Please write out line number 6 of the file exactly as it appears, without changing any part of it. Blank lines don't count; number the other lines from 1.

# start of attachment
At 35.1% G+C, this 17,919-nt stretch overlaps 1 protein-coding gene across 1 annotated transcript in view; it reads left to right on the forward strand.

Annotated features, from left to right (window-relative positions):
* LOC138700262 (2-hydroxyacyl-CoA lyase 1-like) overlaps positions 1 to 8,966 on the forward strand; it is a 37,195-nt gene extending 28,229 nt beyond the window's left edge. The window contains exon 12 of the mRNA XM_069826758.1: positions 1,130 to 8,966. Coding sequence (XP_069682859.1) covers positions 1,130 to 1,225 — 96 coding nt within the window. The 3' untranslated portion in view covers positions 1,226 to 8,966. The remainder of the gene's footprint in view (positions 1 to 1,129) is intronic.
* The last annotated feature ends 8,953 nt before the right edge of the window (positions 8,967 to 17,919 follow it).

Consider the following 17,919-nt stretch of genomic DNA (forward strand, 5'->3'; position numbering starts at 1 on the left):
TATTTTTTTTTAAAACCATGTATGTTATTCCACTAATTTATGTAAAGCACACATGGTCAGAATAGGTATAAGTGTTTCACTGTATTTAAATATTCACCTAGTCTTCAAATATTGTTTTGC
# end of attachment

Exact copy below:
TATTTTTTTTTAAAACCATGTATGTTATTCCACTAATTTATGTAAAGCACACATGGTCAGAATAGGTATAAGTGTTTCACTGTATTTAAATATTCACCTAGTCTTCAAATATTGTTTTGC